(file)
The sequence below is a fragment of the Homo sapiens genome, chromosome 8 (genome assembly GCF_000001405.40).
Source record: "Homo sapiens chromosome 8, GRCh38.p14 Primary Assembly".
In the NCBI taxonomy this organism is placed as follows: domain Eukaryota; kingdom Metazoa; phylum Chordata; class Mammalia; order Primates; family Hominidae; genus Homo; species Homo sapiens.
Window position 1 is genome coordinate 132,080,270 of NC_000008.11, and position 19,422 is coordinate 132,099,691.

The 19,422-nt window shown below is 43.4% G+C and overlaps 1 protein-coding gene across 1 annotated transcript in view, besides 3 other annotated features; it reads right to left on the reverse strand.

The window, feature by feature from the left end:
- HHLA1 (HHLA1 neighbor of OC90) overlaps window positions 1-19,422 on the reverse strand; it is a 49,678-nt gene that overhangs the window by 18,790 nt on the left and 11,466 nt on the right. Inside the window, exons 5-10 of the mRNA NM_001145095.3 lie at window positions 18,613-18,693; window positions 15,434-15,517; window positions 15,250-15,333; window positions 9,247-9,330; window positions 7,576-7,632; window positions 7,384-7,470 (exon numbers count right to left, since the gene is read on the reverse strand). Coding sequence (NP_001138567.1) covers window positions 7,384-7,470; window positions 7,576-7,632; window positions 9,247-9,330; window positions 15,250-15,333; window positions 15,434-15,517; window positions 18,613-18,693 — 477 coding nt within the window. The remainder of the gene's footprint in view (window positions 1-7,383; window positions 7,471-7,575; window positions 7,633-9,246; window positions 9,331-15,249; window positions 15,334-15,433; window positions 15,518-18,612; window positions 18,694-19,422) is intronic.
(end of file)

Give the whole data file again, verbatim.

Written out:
The sequence below is a fragment of the Homo sapiens genome, chromosome 8 (genome assembly GCF_000001405.40).
Source record: "Homo sapiens chromosome 8, GRCh38.p14 Primary Assembly".
In the NCBI taxonomy this organism is placed as follows: domain Eukaryota; kingdom Metazoa; phylum Chordata; class Mammalia; order Primates; family Hominidae; genus Homo; species Homo sapiens.
Window position 1 is genome coordinate 132,080,270 of NC_000008.11, and position 19,422 is coordinate 132,099,691.

The 19,422-nt window shown below is 43.4% G+C and overlaps 1 protein-coding gene across 1 annotated transcript in view, besides 3 other annotated features; it reads right to left on the reverse strand.

The window, feature by feature from the left end:
- HHLA1 (HHLA1 neighbor of OC90) overlaps window positions 1-19,422 on the reverse strand; it is a 49,678-nt gene that overhangs the window by 18,790 nt on the left and 11,466 nt on the right. Inside the window, exons 5-10 of the mRNA NM_001145095.3 lie at window positions 18,613-18,693; window positions 15,434-15,517; window positions 15,250-15,333; window positions 9,247-9,330; window positions 7,576-7,632; window positions 7,384-7,470 (exon numbers count right to left, since the gene is read on the reverse strand). Coding sequence (NP_001138567.1) covers window positions 7,384-7,470; window positions 7,576-7,632; window positions 9,247-9,330; window positions 15,250-15,333; window positions 15,434-15,517; window positions 18,613-18,693 — 477 coding nt within the window. The remainder of the gene's footprint in view (window positions 1-7,383; window positions 7,471-7,575; window positions 7,633-9,246; window positions 9,331-15,249; window positions 15,334-15,433; window positions 15,518-18,612; window positions 18,694-19,422) is intronic.